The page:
And 1 of the things that our product can do in addition to reducing the risk of injury is reduce things like trip hazards, that can cause a fall like rugs. Because our product does provide some comfort underfoot and it does have an R value, so it does provide, some thermal insulation.

And so some of those things that you might have, a sink side mat or a bedside rug that could promote a fall can be eliminated when you put the Viconic in there. So we've just really started to develop a network of preferred certified aging in place. Professionals that are focused on assessing homes and their conditions and ways that they can be modified and improve so people can age and live their best life at home.

And also along with that, working to develop a network of preferred remodelers and installers and, potentially new builds as well too. We also love the greenhouse model, the small home model. Where you have multiple residents [00:11:00] occupying a residential home and an assisted living or memory care type application. 

Amber Bardon: So I know you mentioned earlier that there are not any requirements to installing this, but I imagine there's some type of cost to bring up the floor and put this underneath. So what would a community need to know that they would need to change or do from an infrastructure or investment perspective for an install?

Joel Cormier: One of the things that we engineered the product for was ease of installation. So it is a floating system, so it can go over just about any rigid surface that needs to be protected with very little surface preparation. Basically, these panels are modular, they stick together you cut them with a box cutter or a zip tool to the periphery of the room, and then you conventionally install a flexible floor covering over the top of it.

 Because the product is a little bit under a half of an inch in height, we had to engineer a transition for it, which we also supply, so [00:12:00] it's a sloped surface that integrates with Viconic, so you can get up onto it from a surface that does not have Viconic. So that was one of the developments that we have.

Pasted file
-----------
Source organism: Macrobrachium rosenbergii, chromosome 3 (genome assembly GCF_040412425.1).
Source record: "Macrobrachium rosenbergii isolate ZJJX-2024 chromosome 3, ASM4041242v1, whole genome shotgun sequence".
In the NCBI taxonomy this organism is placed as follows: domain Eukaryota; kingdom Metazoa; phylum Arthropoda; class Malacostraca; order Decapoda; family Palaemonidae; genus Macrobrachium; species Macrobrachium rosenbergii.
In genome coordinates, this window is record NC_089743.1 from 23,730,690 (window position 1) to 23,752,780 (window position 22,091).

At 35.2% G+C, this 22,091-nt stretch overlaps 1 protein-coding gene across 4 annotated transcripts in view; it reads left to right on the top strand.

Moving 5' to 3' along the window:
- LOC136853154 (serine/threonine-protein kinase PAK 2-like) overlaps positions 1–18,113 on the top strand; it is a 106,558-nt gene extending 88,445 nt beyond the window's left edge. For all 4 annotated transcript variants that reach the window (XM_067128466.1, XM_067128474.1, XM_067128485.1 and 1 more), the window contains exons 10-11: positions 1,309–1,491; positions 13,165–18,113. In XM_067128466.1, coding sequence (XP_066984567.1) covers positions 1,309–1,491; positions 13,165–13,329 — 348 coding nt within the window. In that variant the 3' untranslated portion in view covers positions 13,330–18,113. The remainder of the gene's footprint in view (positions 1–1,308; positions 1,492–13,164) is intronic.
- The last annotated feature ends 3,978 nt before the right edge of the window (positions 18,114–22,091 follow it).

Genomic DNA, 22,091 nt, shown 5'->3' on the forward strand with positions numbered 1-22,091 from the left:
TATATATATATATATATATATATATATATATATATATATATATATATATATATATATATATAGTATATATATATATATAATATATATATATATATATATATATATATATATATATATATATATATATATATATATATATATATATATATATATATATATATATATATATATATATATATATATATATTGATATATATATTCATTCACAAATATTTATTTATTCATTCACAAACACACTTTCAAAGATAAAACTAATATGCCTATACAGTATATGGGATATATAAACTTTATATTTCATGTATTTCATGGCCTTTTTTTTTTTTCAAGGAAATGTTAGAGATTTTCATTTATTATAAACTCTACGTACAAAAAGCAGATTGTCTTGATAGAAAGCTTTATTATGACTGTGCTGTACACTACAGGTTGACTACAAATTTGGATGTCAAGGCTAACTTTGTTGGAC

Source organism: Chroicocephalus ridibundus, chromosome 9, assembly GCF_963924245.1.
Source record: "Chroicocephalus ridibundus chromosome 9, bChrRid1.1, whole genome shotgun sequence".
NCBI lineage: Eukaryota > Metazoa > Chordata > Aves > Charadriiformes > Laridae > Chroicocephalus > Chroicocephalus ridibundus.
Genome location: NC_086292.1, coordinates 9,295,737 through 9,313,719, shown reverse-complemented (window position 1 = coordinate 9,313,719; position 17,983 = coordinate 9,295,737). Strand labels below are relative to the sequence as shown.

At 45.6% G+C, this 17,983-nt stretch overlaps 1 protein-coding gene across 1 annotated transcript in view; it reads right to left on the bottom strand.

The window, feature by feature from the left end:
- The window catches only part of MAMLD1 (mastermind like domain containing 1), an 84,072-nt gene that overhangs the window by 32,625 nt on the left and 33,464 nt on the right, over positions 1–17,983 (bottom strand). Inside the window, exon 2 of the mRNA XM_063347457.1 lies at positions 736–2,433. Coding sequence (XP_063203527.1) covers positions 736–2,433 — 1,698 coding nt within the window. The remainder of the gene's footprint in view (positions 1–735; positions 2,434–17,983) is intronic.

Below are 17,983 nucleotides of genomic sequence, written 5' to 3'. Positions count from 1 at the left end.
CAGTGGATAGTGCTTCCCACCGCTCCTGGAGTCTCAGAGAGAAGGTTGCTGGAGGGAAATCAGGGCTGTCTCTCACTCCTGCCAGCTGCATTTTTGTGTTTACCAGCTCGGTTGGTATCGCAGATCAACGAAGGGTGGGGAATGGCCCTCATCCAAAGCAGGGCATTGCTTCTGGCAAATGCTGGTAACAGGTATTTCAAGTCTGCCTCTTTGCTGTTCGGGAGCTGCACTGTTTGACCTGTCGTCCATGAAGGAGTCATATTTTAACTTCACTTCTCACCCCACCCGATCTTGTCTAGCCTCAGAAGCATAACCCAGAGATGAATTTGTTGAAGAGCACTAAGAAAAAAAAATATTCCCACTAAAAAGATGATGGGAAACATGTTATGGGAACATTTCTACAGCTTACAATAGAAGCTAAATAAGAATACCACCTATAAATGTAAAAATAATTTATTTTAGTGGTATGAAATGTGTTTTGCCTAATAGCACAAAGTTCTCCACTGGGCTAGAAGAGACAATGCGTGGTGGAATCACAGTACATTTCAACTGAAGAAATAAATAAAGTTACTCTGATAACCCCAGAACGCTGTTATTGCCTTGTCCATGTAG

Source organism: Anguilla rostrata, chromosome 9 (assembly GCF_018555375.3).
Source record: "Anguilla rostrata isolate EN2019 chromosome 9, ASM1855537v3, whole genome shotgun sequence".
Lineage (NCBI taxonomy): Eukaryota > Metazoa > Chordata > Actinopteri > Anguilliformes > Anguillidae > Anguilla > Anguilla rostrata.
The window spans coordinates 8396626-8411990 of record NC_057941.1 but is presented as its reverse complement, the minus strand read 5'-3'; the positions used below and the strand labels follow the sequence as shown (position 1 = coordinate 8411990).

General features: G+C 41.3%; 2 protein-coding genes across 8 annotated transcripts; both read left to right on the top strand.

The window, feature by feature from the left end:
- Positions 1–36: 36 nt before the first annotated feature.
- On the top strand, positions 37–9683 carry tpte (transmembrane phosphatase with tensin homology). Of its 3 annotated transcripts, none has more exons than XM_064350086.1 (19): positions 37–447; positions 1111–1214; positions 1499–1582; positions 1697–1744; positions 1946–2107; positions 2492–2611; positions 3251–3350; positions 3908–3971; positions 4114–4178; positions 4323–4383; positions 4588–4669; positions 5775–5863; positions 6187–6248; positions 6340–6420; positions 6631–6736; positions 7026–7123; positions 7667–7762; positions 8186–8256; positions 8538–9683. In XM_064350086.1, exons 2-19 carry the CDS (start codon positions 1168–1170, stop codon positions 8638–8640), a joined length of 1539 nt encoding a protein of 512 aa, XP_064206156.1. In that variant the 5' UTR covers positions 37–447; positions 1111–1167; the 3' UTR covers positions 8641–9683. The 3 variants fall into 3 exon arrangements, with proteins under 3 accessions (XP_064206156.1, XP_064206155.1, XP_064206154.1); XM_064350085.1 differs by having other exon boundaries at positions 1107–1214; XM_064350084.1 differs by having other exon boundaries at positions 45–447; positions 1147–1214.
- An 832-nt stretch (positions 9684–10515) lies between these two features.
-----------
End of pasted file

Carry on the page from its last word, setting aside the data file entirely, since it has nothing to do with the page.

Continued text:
With that increase in height, you have to consider door jams and other things within the space. But it's all things that are considered in, any remodel or new build. Most providers have been looking at it in the scope of when their current flooring needs to be replaced or they have a room turn.

That's when they're considering installing Viconic, and it can be installed very quickly and efficiently within that time period. Certainly we're looking at more new builds and more construction in long term care. But, that's going to be a little bit farther down the road for us, given the current environment, which has been a difficult environment to launch a new product and to say the least.

Amber Bardon: Yeah, that's what I was thinking as you were speaking that this would really be ideal in a renovation or new construction scenario. So you can get it. I imagine that the install is much easier to do and more cost [00:13:00] effective in that scenario. 

Joel Cormier: Yeah, it's actually the easiest in a new build when you don't have to tear up an existing floor covering you've got nice clean surfaces to work with, and you can finish it and you don't have the reinvestment of a new floor covering but thus far the feedback from the installations have been very positive, people really don't know it's there which is one of the great things about it is It's just invisibly supporting healthy aging and in person center care.

Amber Bardon: I know that your company has a grant program. Can you tell our listeners a little bit more about that? 

Joel Cormier: Yeah, so our ownership is very passionate about what we're doing to benefit the lives of seniors, both in the United States and globally. We really expected to be farther along than we are, but we're in this for the long haul.

And this has been a challenging environment for us in the midst of a global pandemic and staffing shortages and cost increases and cost of goods and services. But we're prepared to, continue to invest and 1 of the ways that we're helping make this product available is through the grant program that we've developed. And after two years of positive feedback from our pilot sites, we rolled out this program so providers could experience Viconic within their walls, starting mid last year. And under the grant program, we provide Viconic Fall Defense at no charge for two to three rooms.

And we work with the facility to support the installation. We work with the provider's team, their preferred flexible floor coverings, and installers, and whoever their floor covering providers are. We train them up on the install and support the initial installation on site. And part of the collaboration with the providers is that following installation, we share

and compare the fall data from the Viconic and non Viconic rooms and evaluate outcomes. And by the end of this month, we'll have awarded at least seven providers a grant. And be sharing that information and data with them and working to improve outcomes. Going into 2024, we're likely to continue the grant program.

It is on a tab on our website. So if you're interested, you can apply at www.viconichealth.com. We ask for some information and it's easy to apply.